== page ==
The schizophrenic telling of the story of homeschooling by the news media could give a reader whiplash. They either revere homeschooled families as an exclusive Mensa society, or cast us as villains that would happily have tea with Mommie Dearest. You will see your freedom diminish when you rely on these caricatures to tell the story. Let the story be told by teachers' unions, chanting demonstrators, and social media rants. Encourage selfies over self-sacrifice, Instagram stories over initiative, and Facebook fame over steadfastness. Don't mention in your circles of friends and family that homeschooled graduates are among the most well adjusted, self-motivated, gainfully employed citizens they will have the pleasure of meeting.3 Don't write to newspaper editors or comment on news posts.
Lawmakers read the same news you read every day. They listen to the same voices you hear. You will allow them to base their decisions forming Maine law on exaggerated extremes when you rely on the news media to tell the story of homeschooling.
5. Believe the Myth that Parents Aren't Qualified to Homeschool
Parents not only have the responsibility, they have the ability to teach their own children at home. Public education “experts” deliver dire warnings that parents are not qualified to teach. You are surrounded by people who believe that myth. They may be current and former teachers, education policy lobbyists, family members, neighbors, the cashier at Walmart, or the random dog-walking-lady-at-the-park. In some cases, they believe you are not qualified because they are misinformed. In other cases, it is because private homeschooling challenges the assumptions behind the entire education infrastructure. Others choose to belittle parents because their own bottom line suffers when kids aren't filling seats in a classroom.
You might believe the myth, too. You might sign up for a virtual public school program for “accountability.” You might enroll your high school student in your local brick-and-mortar school so he can get a “real” diploma. You might fret that you aren't following state curriculum requirements. Maybe you haven't seen the compelling evidence that parents of average education can successfully educate their children.3 Maybe you still believe that the title “educator” imparts a mystical charm necessary to teach children.4 Maybe you don't trust your instinct that parents have insight into their kids' needs that professional educators can never replace. When you begin to believe the myth that parents aren't qualified to homeschool, you erode one of the foundational pillars of homeschool freedom: the presumption that fit parents act in the best interest of their children.5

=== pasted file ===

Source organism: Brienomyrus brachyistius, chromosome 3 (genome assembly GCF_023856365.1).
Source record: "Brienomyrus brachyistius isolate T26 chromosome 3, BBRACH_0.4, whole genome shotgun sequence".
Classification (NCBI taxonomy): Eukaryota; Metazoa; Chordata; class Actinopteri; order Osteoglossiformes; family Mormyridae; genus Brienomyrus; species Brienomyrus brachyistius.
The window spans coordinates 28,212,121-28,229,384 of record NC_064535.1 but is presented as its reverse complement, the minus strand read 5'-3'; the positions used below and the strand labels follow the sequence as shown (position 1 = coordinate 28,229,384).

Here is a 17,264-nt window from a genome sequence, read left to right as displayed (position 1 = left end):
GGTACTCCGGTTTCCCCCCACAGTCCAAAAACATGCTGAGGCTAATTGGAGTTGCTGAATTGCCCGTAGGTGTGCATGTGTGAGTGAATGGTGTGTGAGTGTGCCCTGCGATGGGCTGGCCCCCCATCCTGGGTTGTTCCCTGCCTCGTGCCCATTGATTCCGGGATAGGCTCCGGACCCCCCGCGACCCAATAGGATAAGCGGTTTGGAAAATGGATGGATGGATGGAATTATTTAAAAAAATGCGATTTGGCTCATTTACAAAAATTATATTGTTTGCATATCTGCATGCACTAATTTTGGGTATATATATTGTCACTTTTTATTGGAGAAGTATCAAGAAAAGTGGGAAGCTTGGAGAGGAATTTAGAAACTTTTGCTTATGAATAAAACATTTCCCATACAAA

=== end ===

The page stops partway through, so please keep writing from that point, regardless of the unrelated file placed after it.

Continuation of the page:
You have homeschool freedom. Are you going to keep it or lose it? It’s up to you!
It is the duty of the patriot to protect his country from its government. --Thomas Paine
1. Sign up for emails from Homeschoolers of Maine at https://www.homeschoolersofmaine.org/
2. Bowers, Larry C. 'Polk County Schools review new virtual learning proposal'. Cleveland Daily Banner. Accessed July 12, 2018.
3. Ray, Dr. Brian. 'Homeschooling Across America: Academic Achievement and Demographic Characteristics'. Website: www.nheri.org. Accessed July 12, 2018.
5. HSLDA attorneys. 'U.S. Supreme Court: Parents' Rights Are Fundamental'. Website: www.hslda.org. Accessed July 12, 2018.
Johanna Ireland and her husband Wes started homeschooling their first child in Idaho fourteen years ago, and will graduate their youngest of 9 sixteen years from now. They follow elections, know their legislators' email addresses, and believe parents are fully qualified to teach their own children without government funding or oversight. They endeavor to keep homeschooling free by serving on the board of Homeschool Idaho.